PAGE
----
Day three of cycling down the Huādōng Valley 花東縱谷 began with a hearty Taiwanese breakfast not far from the train station in Fènglín 鳳林, Hualien 花蓮. I was still recovering from a brush with heatstroke (a story documented in the previous entry in this series) so a traditional breakfast of dànbǐng 蛋餅 (pan-fried egg rolls) and sweet black tea really hit the spot. A glance at the weather forecast indicated another full day of sunny skies and 35°C temperatures on the road—and even fewer opportunities for air-conditioned rest stops. I wasn’t too worried though; my loosely-planned itinerary of former Shinto shrines, industrial ruins, and other historic sites didn’t look all that challenging. Ultimately I ended up putting 60 kilometers of valley behind me, ending the day in Yùlǐ 玉里.
Before leaving town I made a brief stop at Fenglin Elementary School 鳳林國小, founded in the midst of the Japanese colonial era in 1920. The advent of the Kōminka Movement in the late 1930s ushered in a new stage of Japanization, and the school elected to construct a hō-an-den (Chinese: fèng’āndiàn 奉安殿), a small pavilion designed to safely house a copy of the Imperial Rescript on Education and a photograph of the emperor and empress1. Back in the day it would have been customary for students to bow before this shrine while filing into class, and at least once a year a ceremony would be held where the text of the rescript would be recited. In 1950, only a few years after the Japanese surrender and expulsion from Taiwan, the original pavilion was destroyed and converted into a Confucius Temple 孔廟, apparently the only one on school grounds in all of Hualien County. The tradition of an annual ceremony at this shrine continues in the form of an event honoring Teacher’s Day, the birthday of Confucius, every September 28th.
Crossing the Wànlǐ River 萬里溪 on Provincial Highway 9, I soon passed a gleaming white obelisk, the Righteous Zhōng Ruìlóng Monument 義人鍾瑞龍君紀念碑. This monument commemorates the heroic acts of a young forestry bureau worker who perished saving several people from a flood after Typhoon Nora 颱風娜拉 struck in 1973. Since he had no children, the townspeople decided to honor his sacrifice with a modest stone stelae, erected the year after the disaster. When the highway was widened the old monument had to be moved—and the local government opted to fund the construction of a new monument, seen here. Apparently the old stone stelae can still be found nearby, but I didn’t notice it as I continued south under the increasingly hostile sun.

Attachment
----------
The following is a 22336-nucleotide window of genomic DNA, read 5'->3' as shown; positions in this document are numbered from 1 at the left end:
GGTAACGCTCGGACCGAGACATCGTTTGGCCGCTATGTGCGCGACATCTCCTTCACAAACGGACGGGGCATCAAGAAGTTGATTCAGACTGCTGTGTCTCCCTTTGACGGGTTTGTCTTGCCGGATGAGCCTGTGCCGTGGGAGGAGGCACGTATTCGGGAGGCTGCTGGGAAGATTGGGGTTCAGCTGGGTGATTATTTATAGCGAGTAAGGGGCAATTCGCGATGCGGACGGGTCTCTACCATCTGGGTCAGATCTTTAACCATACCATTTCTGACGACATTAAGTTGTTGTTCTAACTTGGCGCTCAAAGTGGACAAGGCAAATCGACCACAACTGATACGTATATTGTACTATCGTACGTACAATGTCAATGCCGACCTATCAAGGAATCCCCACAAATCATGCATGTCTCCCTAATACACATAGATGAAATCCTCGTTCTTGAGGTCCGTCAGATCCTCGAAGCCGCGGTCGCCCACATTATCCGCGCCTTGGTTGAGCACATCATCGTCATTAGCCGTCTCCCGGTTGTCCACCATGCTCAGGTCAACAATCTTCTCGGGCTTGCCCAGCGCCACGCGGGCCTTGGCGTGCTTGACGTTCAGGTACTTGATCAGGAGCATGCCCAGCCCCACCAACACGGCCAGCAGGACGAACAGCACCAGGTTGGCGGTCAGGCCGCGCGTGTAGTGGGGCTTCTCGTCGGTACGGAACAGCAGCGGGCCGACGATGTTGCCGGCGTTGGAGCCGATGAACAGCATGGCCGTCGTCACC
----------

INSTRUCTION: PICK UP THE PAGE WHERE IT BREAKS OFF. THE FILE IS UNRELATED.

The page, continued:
I soon crossed the Mǎ’ān River 馬鞍溪 and entered Guāngfù 光復. On the north bank of the river the railway line descends into Guangfu Tunnel 光復隧道, completed in 1981 to alleviate engineering problems related to the river’s unusually high sediment load2. Overlooking the southern exit of the railway tunnel is one of many abandoned military bases of the 301st Bridges and Tunnels Division 東警部301橋隧連 under the Taiwan Garrison Command 臺灣警備總司令部, a secret police force abolished in 1992. The ruins of such former sentry posts can be found at strategic locations all along the Huadong Valley but this is one of the most complete3.
Guangfu4 encompasses two villages of vital importance to the Amis People 阿美族: Fata’an 馬太鞍, which is located just east of the eponymous Guangfu Station 光復車站, and Tafalong 太巴塱, situated on the east side of the valley. Both settlements have gone to some lengths to preserve traditional Amis culture, but I was mostly unaware of this while riding around town (and would love to return some day to learn more). Somewhere on the north side of town I stopped to check out the Matai’an Old House 馬太鞍古屋, a wooden structure originally built in 19295. Tours appear to be available, but only by appointment. Aside from that, it was impossible to miss the Matai’an Church of the Conversion of St. Paul 馬太鞍聖保祿歸化堂, a testament to the prevalence of Christianity among the majority Indigenous population of the area. Only around 1% of Taiwanese are Catholic adherents but here in Hualien County that figure exceeds 10%.